Liming Acid Soils Is Essential for Ryegrass Forage Production

Transcription

Liming Acid Soils Is Essential for Ryegrass Forage Production
Louisiana
Liming Acid Soils Is Essential
for Ryegrass Forage Production
By M . M . E i c h h o r n and Paul Bell
Louisiana field research indicates the importance
ryegrass forage production.
Substantial
differences
and liming were recorded.
T H E E F F E C T S o f soil a c i d i t y o n
seven varieties o f ryegrass were studied
at the H i l l F a r m Research Station at
Homer, L A . I n i t i a l soil p H at the test
site was 4.2. Exchangeable a l u m i n u m
( A l ) was 118 parts per m i l l i o n ( p p m ) o n
the c o n t r o l plots at the outset o f the
study (Table 1).
Table 1. Effects of agricultural limestone on
soil pH and soil chemical properties.
Lime
Before Before After
Prior to
rate,
cropping harvest harvest planting
tons/A Aug '92 Nov '92 May '93 Aug '93
Soil pH 4.2
0
4.0
3.8
3.8
€4
4,4
4.4
1
2
4.9
4.9
5.2
•3.9
Sol
4
5.9
5.8
5.7
4.1
M
M
6.5
1
0
2
8
162
81
100
Exchangeable Ca, ppm
79
82
83
414
384
424
1,021
1,051
1,117
0
2
8
118
91
91
Exchangeable Al, ppm
106
83
114
24
24
26
2
1
3
Fine, h i g h q u a l i t y a g r i c u l t u r a l l i m e
(100.2 percent effective c a l c i u m carbonate equivalent) was applied at rates o f 1,
2, 4 and 8 t o n s / A i n A u g u s t 1992 and
incorporated t o a d e p t h o f 6 inches.
Ryegrass was drill-seeded i n October
1992. T h e crop received n i t r o g e n ( N ) ,
phosphorus (P), potassium ( K ) and sul-
of liming to correct soil acidity for
in varietal responses to soil acidity
f u r (S) f e r t i l i z a t i o n i n f o u r applications
f o r t o t a l rates o f 328 l b / A N , 162 l b / A
P 0 , 464 l b / A K 0 and 72 l b / A S. T h e
ryegrass was harvested seven times i n
the October 1992 t o M a y 1993 g r o w i n g
season: December 1, F e b r u a r y 1, Febr u a r y 24, M a r c h 25, A p r i l 13, M a y 3
a n d M a y 26.
2
5
2
Significant Results
Soil p H values were increased by a l l
rates, but l i m e application at 8 t o n s / A
was r e q u i r e d t o raise the soil p H t o
6.5 ( T a b l e 1 ) . L i m i n g s u b s t a n t i a l l y
increased exchangeable c a l c i u m ( C a )
a n d l o w e r e d exchangeable A l , w h i c h
c o n t r i b u t e d t o significant forage yield
responses at the lowest r a t e o f l i m e
application (Table 2).
Table 2. Effects of liming on Marshall ryegrass
dry matter yields.
Dry matter, lb/A
Lime
— Harvest
Total of
rate,
tons/A
1
7
7 harvests
3
5
2,812
0 124
819 283
0
658 869 1,519 673
8,723
1
9,672
709 936 1,606 719
8,142
868 757 1,679 646
8
793 821 1,678 914
8,828
L o w soil p H delayed harvests a n d
reduced yields. None o f the seven v a r i eties p r o d u c e d harvestable forage o n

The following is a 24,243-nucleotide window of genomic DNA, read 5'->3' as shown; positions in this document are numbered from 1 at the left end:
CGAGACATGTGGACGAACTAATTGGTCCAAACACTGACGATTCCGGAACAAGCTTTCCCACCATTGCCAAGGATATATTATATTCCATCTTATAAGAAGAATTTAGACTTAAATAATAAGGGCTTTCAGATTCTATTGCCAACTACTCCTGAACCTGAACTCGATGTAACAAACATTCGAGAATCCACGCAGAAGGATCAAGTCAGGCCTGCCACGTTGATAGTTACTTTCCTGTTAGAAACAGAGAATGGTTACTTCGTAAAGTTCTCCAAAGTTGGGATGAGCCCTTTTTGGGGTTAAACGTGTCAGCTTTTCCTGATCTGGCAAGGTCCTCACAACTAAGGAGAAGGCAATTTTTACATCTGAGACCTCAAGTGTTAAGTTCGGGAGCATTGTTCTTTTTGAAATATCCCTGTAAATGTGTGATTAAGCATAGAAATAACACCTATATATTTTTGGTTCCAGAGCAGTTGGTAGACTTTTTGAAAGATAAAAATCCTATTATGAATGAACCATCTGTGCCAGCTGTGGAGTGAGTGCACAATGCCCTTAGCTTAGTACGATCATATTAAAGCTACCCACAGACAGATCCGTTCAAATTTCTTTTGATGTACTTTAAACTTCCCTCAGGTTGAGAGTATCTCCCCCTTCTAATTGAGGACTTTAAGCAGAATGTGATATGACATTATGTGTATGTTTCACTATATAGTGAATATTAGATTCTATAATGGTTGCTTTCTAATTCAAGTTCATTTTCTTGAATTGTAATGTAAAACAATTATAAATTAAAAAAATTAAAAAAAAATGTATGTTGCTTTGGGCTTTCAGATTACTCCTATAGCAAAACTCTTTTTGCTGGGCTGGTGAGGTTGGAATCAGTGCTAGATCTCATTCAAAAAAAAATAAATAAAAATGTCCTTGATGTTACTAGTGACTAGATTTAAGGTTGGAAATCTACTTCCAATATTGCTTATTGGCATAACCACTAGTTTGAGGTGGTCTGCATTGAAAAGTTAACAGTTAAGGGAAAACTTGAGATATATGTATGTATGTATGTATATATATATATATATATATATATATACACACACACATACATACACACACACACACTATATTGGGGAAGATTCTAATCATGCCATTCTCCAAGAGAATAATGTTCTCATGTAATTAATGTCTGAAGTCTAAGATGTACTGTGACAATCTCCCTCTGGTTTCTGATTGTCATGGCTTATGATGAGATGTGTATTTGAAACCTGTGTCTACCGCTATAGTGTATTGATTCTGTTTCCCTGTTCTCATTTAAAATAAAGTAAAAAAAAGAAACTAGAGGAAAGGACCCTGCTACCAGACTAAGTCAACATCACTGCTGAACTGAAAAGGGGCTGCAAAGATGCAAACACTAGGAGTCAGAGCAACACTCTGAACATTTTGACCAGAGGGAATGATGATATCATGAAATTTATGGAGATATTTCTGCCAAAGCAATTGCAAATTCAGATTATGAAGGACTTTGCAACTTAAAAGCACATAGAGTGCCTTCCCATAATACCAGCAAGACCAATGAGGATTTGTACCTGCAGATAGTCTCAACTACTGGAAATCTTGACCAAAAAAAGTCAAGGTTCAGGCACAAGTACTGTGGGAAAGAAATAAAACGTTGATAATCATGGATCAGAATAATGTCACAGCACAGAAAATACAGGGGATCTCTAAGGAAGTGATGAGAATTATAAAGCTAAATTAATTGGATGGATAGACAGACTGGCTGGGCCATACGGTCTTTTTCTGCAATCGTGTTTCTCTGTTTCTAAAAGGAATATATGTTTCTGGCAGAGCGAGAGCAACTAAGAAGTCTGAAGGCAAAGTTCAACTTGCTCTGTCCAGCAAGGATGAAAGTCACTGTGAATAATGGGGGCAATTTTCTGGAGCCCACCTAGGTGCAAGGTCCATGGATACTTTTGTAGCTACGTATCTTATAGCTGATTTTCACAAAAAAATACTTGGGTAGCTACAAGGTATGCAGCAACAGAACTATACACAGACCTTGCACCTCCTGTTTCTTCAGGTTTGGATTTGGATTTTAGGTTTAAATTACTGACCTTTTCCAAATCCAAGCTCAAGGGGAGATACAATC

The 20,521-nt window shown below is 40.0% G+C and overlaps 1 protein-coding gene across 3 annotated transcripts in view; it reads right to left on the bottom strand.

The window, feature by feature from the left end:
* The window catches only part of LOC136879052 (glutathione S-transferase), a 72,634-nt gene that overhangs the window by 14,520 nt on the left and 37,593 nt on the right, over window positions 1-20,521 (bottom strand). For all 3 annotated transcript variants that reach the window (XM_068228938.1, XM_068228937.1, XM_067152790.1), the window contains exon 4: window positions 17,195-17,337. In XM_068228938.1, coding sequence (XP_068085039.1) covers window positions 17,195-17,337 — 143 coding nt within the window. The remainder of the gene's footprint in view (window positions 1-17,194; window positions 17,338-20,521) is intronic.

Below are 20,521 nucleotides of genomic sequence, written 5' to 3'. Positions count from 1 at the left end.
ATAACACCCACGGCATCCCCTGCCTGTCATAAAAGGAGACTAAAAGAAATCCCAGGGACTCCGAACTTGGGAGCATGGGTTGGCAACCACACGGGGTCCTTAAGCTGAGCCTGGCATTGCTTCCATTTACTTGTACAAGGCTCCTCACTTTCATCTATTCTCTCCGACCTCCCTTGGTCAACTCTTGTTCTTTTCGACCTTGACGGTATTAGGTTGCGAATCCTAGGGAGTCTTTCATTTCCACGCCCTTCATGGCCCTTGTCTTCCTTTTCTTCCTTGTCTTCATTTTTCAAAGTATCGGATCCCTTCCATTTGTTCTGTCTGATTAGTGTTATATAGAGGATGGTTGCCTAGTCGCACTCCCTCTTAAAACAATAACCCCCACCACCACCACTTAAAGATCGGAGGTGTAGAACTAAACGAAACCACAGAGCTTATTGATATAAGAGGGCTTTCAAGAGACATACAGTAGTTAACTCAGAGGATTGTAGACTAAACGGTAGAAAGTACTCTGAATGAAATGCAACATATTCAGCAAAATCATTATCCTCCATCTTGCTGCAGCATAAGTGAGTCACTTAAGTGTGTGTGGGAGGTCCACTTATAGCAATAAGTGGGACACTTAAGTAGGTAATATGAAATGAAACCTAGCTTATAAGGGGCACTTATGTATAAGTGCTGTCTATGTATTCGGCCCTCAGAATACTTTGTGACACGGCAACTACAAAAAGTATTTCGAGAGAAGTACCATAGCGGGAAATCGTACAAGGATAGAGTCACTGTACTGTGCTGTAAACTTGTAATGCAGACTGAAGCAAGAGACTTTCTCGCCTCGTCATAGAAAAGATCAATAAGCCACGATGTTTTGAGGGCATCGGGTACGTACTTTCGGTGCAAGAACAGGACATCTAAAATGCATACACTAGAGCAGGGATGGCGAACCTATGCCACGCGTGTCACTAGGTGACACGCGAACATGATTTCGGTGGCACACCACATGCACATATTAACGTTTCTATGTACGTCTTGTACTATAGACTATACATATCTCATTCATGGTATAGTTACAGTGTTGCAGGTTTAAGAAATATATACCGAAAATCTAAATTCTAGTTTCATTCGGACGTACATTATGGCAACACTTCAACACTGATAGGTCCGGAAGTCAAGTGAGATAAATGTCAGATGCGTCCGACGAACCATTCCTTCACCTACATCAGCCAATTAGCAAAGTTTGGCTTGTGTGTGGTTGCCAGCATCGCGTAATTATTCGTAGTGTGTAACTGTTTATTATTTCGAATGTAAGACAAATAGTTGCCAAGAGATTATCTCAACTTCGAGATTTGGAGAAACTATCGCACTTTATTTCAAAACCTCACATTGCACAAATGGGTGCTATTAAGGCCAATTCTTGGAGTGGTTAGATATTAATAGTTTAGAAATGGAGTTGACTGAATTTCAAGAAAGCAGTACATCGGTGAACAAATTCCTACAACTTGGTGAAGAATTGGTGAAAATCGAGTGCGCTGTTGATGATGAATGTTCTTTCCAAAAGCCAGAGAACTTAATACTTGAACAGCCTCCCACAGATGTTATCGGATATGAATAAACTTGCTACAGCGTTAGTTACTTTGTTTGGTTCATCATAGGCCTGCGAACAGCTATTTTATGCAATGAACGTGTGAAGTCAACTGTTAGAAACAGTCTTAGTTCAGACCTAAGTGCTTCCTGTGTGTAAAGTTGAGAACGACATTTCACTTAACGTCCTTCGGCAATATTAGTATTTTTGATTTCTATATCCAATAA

the acid c o n t r o l plots at the f i r s t harvest
Dr. Eichhorn is Professor of Agronomy, L S U Agricultural Center, H i l l Farm Research
Station, Homer, L A ; Dr. Bell is Assistant Professor, Dept. of Agronomy, L S U Agricultural
Center, Baton Rouge, L A .
W
Better Crops/Fall
1993
GROWTH of ryegrass was severely limited where no lime was applied (at left). Plot shown at right
received 1 ton/A lime application, which increased yield and soil pH.
Summary
date. I n contrast, M a r s h a l l variety p r o duced 658 l b / A d r y matter at f i r s t harvest on plots receiving 1 t o n / A lime and
868 l b / A o n the 4 t o n s / A lime plots.
M a r s h a l l , Tetragold, Surrey and Jackson v a r i e t i e s p r o d u c e d s i g n i f i c a n t l y
higher yields w i t h l i m i n g t h a n d i d G u l f ,
F l o r i d a 80 and T X R - 9 1 - A 7 E F .
F a l l applications o f g o o d q u a l i t y agric u l t u r a l l i m e t o a c i d soils p r i o r t o
ryegrass seeding is an i m p o r t a n t m a n agement practice f o r acceptable forage
yields. L i m i n g increased soil p H ,
increased exchangeable Ca, l o w e r e d
exchangeable A l , advanced forage harvest and increased yields. •
Acid Tolerance . . . from page 9
was the most A l - t o l e r a n t legume i n that
it p r o d u c e d 60 percent o f the m a x i m u m
yield at p H 4.4 and 91 p p m A l , w h i l e
other legumes p r o d u c e d very l i t t l e
g r o w t h at that A l level. However, Serala
lespedeza p r o d u c e d more g r o w t h at 39
and 59 p p m A l t h a n d i d aeschynomene.
Serala also p r o d u c e d more g r o w t h t h a n
d i d Interstate 76 lespedeza at a l l A l
levels. A l y c e clover was the least A l tolerant species, p r o d u c i n g only 41 and
38 percent o f m a x i m u m yield at 39 and
59 p p m A l . None o f the legumes p r o duced significant g r o w t h at p H values
above 7.
Summary
Common bermudagrass and Marshall ryegrass w e r e b o t h t o l e r a n t o f
Better Crops/Fall 1993
highly acid and alkaline soil, although
ryegrass yield was severely depressed at
p H 4.6 and 111 p p m o f exchangeable A l .
Dallisgrass and bahiagrass were highly
A l tolerant, but yields were greatly
reduced i n alkaline soil. None o f the
l e g u m e s g r e w w e l l at a l k a l i n e p H
values. Cool-season clovers p r o d u c e d
m a x i m u m yields at p H 5.2 and 36 p p m
exchangeable A l w h i l e w a r m - s e a s o n
legumes, w h i c h are generally considered more acid tolerant, p r o d u c e d maxi m u m y i e l d s at p H 5.7 a n d 4 p p m
exchangeable A l . Reasons f o r these differences are b e i n g investigated. I t is
encouraging that legumes can be p r o ductive on this highly acid F l a t w o o d soil
w i t h as l i t t l e as 3 t o n s / A o f applied
lime. •
11

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